On a continent that absorbs 75 percent of the world's U.N. peacekeeping forces and budget, Ivory Coast's violent downward spiral threatens hard-won gains against West Africa's devastating civil wars of the 1990s.

If Ivory Coast (search) — West Africa's economic powerhouse and the world's top cocoa producer — returns to war, everyone from its neighbors to the world's chocolate lovers will feel the pain.

Many hold one man responsible: President Laurent Gbagbo (search). His fate after the week's violence stands to determine his country's fate as well.

Tuesday saw South African President Thabo Mbeki (search) arrive in Ivory Coast on a peace mission, amid deadly rampages that erupted when France destroyed the country's tiny air force in response to an airstrike that killed nine French peacekeepers and an American aid worker.

The world's chocolate lovers will probably feel the effects of the chaos by Christmas. The violence has shut down Ivory Coast's cocoa exports since Saturday, closing ports that ship 40 percent of the world's raw material for chocolate.

Ivory Coast's neighbors felt the effect immediately — more than 1,000 refugees fled into neighboring Liberia and Guinea massed troops at its border for fear of unrest.

As Ivory Coast plunges into unrest, its neighbors are reveling in the quiet victories of peace.

All but unnoticed by the world, the first 500 of 300,000 Liberians still living in camps for war-displaced people waved goodbye and boarded buses home this week after 14 years of vicious civil conflicts in their country.

"When I get back home, I will start to make gardens to survive, and then make blocks to rebuild what once was my small but decent house," said one grateful refugee, 62-year-old Momo Perry.

It took an unprecedented commitment by the international community, and the world's largest deployments of peacekeepers, to get Perry and the others home.

In 2002, British, U.N. and West African armies crushed a vicious Liberia-backed insurgency in Sierra Leone. The next year, American, U.N. and West African forces and Liberian rebels routed the chief promulgator of West Africa's wars, Liberia's Charles Taylor.

Taylor, a Cold War creation of Libyan leader Moammar Gadhafi's guerrilla camps, had trafficked arms and insurgencies across West Africa's borders since 1989.

Today, 75 percent of the world's 62,000 U.N. peacekeeping troops are trying to enforce peace deals across Africa, and $2.9 billion of the world body's $3.9 billion peacekeeping budgets are spent here.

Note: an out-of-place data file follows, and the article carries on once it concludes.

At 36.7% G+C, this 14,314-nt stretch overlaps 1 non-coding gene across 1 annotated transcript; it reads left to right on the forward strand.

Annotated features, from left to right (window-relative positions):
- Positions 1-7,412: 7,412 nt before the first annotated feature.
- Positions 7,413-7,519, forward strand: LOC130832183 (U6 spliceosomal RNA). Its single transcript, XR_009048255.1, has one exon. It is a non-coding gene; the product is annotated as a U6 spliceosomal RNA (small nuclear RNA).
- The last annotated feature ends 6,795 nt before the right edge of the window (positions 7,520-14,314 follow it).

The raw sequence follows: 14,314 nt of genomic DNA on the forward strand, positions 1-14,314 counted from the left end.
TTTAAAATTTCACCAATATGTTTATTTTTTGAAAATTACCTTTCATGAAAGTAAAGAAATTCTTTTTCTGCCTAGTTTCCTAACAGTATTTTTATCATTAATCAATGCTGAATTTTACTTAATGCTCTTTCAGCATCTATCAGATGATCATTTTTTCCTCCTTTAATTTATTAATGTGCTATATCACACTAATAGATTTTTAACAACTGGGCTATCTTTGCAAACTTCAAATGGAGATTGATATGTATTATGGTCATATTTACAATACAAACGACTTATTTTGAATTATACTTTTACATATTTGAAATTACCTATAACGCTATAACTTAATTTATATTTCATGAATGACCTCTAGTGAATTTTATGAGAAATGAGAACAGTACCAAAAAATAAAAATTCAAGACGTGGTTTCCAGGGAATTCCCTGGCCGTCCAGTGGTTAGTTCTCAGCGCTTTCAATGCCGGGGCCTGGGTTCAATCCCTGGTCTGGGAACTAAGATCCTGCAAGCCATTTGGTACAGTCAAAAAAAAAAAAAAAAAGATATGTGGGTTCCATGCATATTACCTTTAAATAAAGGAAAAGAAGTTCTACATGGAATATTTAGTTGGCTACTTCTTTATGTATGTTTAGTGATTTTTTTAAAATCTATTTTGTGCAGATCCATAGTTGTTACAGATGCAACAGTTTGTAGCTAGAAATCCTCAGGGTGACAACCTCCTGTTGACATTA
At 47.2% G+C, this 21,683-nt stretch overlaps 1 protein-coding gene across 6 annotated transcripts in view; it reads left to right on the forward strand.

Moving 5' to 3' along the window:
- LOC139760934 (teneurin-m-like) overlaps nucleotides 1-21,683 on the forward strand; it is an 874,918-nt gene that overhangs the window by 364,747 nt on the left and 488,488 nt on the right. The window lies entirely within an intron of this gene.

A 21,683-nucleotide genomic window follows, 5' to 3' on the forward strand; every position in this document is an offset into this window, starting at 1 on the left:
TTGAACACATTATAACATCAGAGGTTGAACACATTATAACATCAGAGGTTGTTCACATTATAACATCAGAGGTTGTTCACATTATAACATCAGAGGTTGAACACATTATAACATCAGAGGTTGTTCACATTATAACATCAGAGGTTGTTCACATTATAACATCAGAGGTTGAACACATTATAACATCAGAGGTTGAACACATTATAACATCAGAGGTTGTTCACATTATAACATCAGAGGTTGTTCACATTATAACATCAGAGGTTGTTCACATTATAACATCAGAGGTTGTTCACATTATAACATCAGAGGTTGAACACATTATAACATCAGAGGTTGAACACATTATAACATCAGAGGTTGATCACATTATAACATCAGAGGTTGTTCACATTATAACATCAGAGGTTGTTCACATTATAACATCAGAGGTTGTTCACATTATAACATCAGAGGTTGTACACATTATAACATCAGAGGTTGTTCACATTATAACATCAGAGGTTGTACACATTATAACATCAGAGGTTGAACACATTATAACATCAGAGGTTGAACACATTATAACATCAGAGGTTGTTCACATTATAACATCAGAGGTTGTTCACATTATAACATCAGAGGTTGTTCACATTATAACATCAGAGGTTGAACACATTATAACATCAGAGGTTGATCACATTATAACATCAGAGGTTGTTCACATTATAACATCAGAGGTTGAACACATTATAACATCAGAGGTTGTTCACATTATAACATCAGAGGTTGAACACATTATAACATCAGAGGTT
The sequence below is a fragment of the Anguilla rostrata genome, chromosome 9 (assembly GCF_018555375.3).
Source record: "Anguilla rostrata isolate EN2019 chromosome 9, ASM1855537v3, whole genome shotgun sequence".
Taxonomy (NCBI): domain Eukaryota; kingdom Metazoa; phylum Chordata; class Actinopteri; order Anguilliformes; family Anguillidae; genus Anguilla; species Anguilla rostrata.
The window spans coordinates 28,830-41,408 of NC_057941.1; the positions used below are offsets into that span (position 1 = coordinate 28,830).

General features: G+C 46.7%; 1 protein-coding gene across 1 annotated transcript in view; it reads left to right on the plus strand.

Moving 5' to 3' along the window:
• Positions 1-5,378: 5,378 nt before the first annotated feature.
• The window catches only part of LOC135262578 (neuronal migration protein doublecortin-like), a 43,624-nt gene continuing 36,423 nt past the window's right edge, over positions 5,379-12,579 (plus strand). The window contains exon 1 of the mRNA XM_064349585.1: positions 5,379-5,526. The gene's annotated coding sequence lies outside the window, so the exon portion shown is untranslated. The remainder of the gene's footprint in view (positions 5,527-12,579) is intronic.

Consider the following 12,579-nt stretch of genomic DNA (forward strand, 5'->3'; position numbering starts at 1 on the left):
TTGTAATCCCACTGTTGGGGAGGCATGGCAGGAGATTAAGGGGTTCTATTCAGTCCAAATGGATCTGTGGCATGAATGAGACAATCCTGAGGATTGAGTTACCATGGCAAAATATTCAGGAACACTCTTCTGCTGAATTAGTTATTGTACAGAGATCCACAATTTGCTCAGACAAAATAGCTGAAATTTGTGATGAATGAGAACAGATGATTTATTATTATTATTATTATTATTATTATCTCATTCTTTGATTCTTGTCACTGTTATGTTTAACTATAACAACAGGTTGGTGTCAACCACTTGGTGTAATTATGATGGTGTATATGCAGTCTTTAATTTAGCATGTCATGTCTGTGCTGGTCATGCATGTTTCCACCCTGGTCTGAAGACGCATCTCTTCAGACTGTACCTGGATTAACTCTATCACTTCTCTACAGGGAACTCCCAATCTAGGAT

With up to 10 percent of the world's oil reserves in West Africa, the United States and other nations increasingly are saying they have a strategic interest in Africa — and a stake in keeping it peaceful.

More than half the world's total peacekeepers — 32,402 — are based in Taylor's old stomping grounds — Liberia, Sierra Leone and Ivory Coast itself, divided by civil war since 2002.

With Taylor in exile in Nigeria, Gbagbo is looking like the biggest current challenge to peace.

The Ivory Coast president has commanded the loyalty of his supporters by pitting them against anyone seen as an outsider — declaring it a matter of their survival to fight the French, African immigrants and their own northern countrymen.

The airstrike on the French was part of three days of government attacks that broke a more than year-old cease-fire.

Street protests put Gbagbo in power in 2000, during an aborted vote count in elections meant to restore civilian rule after a 1999 coup shattered the nation's reputation for stability.

Ivory Coast had been considered West Africa's most prosperous country since independence, and its commercial capital, Abidjan, was dubbed the "Paris of Africa" for its nightlife and its boutiques. The Hotel Ivoires even boasted an ice skating rink, one of only two in sub-Saharan Africa.

France kept the country peaceful by backing Felix Houphouet-Boigny as the sole post-independence leader. Africa "wasn't ready for democracy," Jacques Chirac, now France's president, famously declared at the start of the 1990s.

Houphouet-Boigny died in 1993. With no tradition of democracy and no clear successor, Ivory Coast slid into chaos by 1999.